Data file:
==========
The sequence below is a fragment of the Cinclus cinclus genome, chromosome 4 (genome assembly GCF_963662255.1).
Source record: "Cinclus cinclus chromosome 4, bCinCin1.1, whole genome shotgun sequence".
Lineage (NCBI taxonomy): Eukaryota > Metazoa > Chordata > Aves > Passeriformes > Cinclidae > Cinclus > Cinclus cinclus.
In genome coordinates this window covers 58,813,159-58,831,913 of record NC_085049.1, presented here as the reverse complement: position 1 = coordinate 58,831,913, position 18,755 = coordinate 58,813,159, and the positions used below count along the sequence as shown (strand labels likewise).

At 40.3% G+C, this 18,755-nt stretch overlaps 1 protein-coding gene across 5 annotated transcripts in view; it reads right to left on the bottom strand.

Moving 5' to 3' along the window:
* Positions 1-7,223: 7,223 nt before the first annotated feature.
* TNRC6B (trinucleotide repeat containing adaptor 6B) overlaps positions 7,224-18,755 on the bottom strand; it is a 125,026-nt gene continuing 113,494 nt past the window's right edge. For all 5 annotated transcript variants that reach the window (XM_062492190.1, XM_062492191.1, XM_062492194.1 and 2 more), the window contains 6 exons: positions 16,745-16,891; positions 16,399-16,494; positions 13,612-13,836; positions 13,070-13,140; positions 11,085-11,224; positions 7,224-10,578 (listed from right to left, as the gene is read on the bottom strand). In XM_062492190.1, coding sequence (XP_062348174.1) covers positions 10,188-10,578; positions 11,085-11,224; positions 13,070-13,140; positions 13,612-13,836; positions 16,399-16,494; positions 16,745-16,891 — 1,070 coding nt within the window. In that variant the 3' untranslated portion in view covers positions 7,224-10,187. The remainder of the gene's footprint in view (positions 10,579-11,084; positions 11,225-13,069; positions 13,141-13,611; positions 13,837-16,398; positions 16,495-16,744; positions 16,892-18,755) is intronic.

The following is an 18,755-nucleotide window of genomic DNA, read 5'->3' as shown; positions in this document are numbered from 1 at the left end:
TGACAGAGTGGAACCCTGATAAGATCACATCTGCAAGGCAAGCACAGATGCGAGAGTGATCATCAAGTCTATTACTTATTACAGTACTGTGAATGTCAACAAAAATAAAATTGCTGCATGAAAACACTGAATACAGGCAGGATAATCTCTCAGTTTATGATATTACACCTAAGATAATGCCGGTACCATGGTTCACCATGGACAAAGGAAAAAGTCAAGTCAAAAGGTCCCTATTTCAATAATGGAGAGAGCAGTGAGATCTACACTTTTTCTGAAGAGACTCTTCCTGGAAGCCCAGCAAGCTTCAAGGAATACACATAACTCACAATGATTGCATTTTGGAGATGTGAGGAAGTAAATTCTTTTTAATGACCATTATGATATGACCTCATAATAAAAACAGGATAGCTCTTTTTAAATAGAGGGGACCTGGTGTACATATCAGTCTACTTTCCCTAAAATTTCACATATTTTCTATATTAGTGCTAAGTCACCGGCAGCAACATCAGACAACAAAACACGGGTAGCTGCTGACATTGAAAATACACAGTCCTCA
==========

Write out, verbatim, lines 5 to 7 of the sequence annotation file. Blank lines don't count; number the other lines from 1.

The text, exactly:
At 40.3% G+C, this 18,755-nt stretch overlaps 1 protein-coding gene across 5 annotated transcripts in view; it reads right to left on the bottom strand.

Moving 5' to 3' along the window:
* Positions 1-7,223: 7,223 nt before the first annotated feature.